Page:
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10.22.2010
Editorial> Chris Christie's Tunnel Trouble
The dumbfounding decision to cancel the most important public works project in America should give architects pause
A rendering of the proposed New York Penn Station expansion cavern.
Courtesy NJ Transit / Port Authority of NY & NJ

New Jersey Governor Christopher J. Christie’s dumbfounding decision to cancel what is widely seen as the most important public works project in America should be a wake-up call for planners, politicians, and architects who care about salvaging the region’s future amid a climate of professed fiscal prudence and steadily shrinking public enterprise.

Christie’s October 7 move to halt construction of the ARC project—the $8.7 billion transit link between the New Jersey Meadowlands and Penn Station through two new single-track tunnels—shows how short-sighted political tactics threaten to sabotage decades of planning for the public good. While, at press time, the governor had given ARC a two-week reprieve, pending conversations with furious federal transportation officials, this month’s mind-bending scenario offers an urgent lesson for large-scale investments in the region’s fraying transit, energy, and ecological networks.

As we’ve noted here before, the future of architecture and planning in America lies in infrastructure—the sprawling, region-spanning systems that underpin sound design for a densifying planet. The ARC project, with funding from the Port Authority of New York and New Jersey, the federal government, and the state of New Jersey, can be seen as a model of collaborative decision-making and shared vision for the existing 100-year-old trans-Hudson tunnel. Begun in 1995 with the study of 137 different alternatives, the project has involved input from across the spectrum of public leaders, transportation and environmental agencies, and community, business, and labor groups.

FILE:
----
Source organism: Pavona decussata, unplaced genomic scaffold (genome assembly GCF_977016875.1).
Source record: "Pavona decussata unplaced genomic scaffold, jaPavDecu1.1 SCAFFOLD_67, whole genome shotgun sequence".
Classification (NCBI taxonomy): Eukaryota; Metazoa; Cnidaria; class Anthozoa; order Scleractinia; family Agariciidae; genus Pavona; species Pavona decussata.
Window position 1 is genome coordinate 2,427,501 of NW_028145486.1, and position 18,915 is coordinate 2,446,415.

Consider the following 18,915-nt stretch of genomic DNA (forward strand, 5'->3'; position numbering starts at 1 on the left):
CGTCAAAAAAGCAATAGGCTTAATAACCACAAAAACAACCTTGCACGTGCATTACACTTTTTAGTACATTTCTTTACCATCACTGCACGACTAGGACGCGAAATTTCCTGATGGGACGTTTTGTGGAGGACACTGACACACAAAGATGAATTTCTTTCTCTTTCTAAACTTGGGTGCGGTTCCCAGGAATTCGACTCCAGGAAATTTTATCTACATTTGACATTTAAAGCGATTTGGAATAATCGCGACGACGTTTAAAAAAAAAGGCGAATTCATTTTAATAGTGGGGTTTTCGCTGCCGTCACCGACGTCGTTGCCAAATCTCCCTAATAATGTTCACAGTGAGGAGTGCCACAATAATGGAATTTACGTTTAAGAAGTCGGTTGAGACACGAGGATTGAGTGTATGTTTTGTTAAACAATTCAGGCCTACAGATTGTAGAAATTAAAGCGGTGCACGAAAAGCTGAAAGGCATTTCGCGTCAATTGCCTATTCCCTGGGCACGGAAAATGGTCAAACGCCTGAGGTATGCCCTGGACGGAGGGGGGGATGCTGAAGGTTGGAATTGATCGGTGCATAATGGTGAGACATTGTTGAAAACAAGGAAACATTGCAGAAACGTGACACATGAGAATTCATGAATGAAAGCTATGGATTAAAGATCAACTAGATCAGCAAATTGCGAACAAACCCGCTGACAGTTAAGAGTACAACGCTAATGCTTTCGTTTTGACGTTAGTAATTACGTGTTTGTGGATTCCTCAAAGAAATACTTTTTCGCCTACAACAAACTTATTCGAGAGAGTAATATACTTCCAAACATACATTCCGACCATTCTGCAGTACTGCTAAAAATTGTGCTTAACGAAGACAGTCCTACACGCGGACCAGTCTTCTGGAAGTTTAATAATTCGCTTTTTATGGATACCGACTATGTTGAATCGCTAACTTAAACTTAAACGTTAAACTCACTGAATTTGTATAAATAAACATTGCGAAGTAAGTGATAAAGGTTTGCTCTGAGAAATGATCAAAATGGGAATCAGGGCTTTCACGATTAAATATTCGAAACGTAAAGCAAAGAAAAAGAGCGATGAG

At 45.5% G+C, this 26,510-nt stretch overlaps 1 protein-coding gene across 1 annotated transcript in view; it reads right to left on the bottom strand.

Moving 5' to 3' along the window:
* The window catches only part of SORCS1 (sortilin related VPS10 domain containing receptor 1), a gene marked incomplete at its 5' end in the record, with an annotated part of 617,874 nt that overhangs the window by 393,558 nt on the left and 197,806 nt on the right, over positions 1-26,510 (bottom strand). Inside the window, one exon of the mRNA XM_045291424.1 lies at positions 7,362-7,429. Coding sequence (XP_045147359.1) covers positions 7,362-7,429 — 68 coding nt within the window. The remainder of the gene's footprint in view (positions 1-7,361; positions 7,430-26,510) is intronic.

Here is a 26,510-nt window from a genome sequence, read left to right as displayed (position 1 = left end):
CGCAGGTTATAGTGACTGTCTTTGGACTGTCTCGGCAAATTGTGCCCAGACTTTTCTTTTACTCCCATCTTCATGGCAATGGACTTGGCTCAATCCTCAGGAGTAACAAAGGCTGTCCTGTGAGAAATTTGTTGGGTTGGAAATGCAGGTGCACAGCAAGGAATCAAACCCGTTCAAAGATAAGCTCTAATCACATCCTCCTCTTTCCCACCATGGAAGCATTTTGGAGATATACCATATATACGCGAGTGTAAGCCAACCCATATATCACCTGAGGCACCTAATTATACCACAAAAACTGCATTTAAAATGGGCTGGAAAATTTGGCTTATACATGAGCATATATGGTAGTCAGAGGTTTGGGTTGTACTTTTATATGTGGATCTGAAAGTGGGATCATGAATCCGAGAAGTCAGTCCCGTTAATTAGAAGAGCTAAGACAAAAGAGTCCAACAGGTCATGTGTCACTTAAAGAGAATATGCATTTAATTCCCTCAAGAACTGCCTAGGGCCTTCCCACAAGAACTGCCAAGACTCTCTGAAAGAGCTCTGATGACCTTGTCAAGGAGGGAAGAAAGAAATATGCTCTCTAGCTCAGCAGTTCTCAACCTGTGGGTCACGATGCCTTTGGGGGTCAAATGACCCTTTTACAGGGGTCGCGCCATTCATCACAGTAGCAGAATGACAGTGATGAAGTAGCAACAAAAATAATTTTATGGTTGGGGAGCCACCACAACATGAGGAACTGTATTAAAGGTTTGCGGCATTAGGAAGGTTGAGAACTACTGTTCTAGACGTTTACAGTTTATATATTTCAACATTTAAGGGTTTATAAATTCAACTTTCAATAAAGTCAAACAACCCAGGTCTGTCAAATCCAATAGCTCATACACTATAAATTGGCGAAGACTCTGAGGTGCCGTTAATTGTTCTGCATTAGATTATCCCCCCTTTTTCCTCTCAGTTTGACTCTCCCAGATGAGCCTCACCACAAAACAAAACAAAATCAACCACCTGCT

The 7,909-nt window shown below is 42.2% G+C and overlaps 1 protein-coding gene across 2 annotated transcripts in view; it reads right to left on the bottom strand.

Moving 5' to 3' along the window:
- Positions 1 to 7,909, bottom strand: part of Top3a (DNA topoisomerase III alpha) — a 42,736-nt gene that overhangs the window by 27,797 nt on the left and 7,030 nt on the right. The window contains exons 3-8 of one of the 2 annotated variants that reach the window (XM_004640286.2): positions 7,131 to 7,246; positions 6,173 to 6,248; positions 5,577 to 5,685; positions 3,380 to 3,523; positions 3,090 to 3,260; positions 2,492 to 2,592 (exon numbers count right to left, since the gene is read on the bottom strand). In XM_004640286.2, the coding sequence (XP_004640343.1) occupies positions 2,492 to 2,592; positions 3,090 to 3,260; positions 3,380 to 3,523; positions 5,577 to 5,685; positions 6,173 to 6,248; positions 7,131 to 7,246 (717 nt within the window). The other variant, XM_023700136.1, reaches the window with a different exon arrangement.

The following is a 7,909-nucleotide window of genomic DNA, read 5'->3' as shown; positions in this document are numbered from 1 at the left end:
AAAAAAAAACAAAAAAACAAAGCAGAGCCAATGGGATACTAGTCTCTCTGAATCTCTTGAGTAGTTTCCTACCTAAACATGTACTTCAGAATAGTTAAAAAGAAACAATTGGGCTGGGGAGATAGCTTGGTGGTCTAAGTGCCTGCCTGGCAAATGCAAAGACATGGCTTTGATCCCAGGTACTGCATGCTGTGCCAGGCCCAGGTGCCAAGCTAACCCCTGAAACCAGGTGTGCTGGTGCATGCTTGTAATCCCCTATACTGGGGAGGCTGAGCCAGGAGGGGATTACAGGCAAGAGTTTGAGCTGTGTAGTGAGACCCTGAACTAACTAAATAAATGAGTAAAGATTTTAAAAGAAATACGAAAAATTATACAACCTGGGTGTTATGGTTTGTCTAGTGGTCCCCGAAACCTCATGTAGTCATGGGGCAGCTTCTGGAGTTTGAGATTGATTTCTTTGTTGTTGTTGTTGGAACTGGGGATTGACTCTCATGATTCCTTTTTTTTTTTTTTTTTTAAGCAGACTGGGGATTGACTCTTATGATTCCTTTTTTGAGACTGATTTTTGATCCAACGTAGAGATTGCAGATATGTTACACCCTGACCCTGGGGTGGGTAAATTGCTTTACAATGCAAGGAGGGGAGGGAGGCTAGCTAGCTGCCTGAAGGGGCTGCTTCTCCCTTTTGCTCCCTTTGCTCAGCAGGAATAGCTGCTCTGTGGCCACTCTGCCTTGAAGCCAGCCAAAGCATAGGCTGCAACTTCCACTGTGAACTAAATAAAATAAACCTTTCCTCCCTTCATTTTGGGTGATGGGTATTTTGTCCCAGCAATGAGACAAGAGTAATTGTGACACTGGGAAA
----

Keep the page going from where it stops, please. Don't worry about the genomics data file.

Proposed route for the ARC Tunnel.the Proposed project alignment through New York and New Jersey.

But that collaborative vision has been jeopardized by blinkered officials like Governor Christie, who claims that New Jersey can no longer afford its share of ARC costs. Instead, the governor has devised a plan to funnel New Jersey’s $2.7 billion tunnel contribution into the state’s debt-plagued Transportation Trust Fund, where it would presumably be available for road projects and repairs to existing rail lines—precisely the kind of small-bore infrastructural thinking that has kept New York and New Jersey public transit systems in a state of perpetual panic.

One key to reform lies in the way large-scale projects like ARC are administered. Darius Sollohub, director of the New Jersey School of Architecture at the New Jersey Institute of Technology, notes in an op-ed how one hotheaded politician can pull the plug on a multi-agency effort with $600 million already spent and construction under way for more than a year. “The overriding question that future infrastructure planners will ask is how any projects of significant scope can be executed in America today if one individual can stop decades of carefully laid plans,” Sollohub writes. “Whatever the outcome, future planners and legislators will consider whether a governor with the least money on the table should have so much unilateral power.”

That question is particularly acute for the architects, planners, and engineers who are perhaps the only ones with their shirts truly on the line in the ARC project—among them Parsons Brinckerhoff, STV, and DMJM Harris/AECOM, not to mention the construction management team of Tishman, Parsons, and Arup—who bear the brunt of capricious maneuvers like Christie’s, which trade our collective future for a bogus agenda of tough-love retrenchment.

Jeff Byles